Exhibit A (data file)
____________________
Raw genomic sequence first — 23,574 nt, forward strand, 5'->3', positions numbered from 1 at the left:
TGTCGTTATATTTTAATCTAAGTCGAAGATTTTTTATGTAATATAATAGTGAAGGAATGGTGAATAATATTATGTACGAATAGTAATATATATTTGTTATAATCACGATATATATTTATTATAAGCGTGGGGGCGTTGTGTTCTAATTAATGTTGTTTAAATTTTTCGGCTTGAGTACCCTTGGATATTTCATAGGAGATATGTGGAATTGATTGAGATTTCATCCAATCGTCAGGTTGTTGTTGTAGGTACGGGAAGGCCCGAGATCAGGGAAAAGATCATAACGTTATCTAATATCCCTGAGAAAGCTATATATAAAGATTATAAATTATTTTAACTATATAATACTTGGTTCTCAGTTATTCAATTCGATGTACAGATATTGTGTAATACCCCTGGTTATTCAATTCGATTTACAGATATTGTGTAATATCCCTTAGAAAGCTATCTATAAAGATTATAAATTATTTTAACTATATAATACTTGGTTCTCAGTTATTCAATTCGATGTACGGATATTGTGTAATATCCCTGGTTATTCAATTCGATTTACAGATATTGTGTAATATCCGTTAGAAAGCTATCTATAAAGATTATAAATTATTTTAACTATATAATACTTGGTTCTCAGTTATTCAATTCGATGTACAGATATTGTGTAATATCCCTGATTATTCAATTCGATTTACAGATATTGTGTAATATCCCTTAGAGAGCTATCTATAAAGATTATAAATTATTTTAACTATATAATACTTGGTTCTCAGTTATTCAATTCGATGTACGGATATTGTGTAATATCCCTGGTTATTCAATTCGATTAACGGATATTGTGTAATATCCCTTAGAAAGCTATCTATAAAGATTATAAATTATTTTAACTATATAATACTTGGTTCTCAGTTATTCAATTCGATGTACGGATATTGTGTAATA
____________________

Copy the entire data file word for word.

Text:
Raw genomic sequence first — 23,574 nt, forward strand, 5'->3', positions numbered from 1 at the left:
TGTCGTTATATTTTAATCTAAGTCGAAGATTTTTTATGTAATATAATAGTGAAGGAATGGTGAATAATATTATGTACGAATAGTAATATATATTTGTTATAATCACGATATATATTTATTATAAGCGTGGGGGCGTTGTGTTCTAATTAATGTTGTTTAAATTTTTCGGCTTGAGTACCCTTGGATATTTCATAGGAGATATGTGGAATTGATTGAGATTTCATCCAATCGTCAGGTTGTTGTTGTAGGTACGGGAAGGCCCGAGATCAGGGAAAAGATCATAACGTTATCTAATATCCCTGAGAAAGCTATATATAAAGATTATAAATTATTTTAACTATATAATACTTGGTTCTCAGTTATTCAATTCGATGTACAGATATTGTGTAATACCCCTGGTTATTCAATTCGATTTACAGATATTGTGTAATATCCCTTAGAAAGCTATCTATAAAGATTATAAATTATTTTAACTATATAATACTTGGTTCTCAGTTATTCAATTCGATGTACGGATATTGTGTAATATCCCTGGTTATTCAATTCGATTTACAGATATTGTGTAATATCCGTTAGAAAGCTATCTATAAAGATTATAAATTATTTTAACTATATAATACTTGGTTCTCAGTTATTCAATTCGATGTACAGATATTGTGTAATATCCCTGATTATTCAATTCGATTTACAGATATTGTGTAATATCCCTTAGAGAGCTATCTATAAAGATTATAAATTATTTTAACTATATAATACTTGGTTCTCAGTTATTCAATTCGATGTACGGATATTGTGTAATATCCCTGGTTATTCAATTCGATTAACGGATATTGTGTAATATCCCTTAGAAAGCTATCTATAAAGATTATAAATTATTTTAACTATATAATACTTGGTTCTCAGTTATTCAATTCGATGTACGGATATTGTGTAATA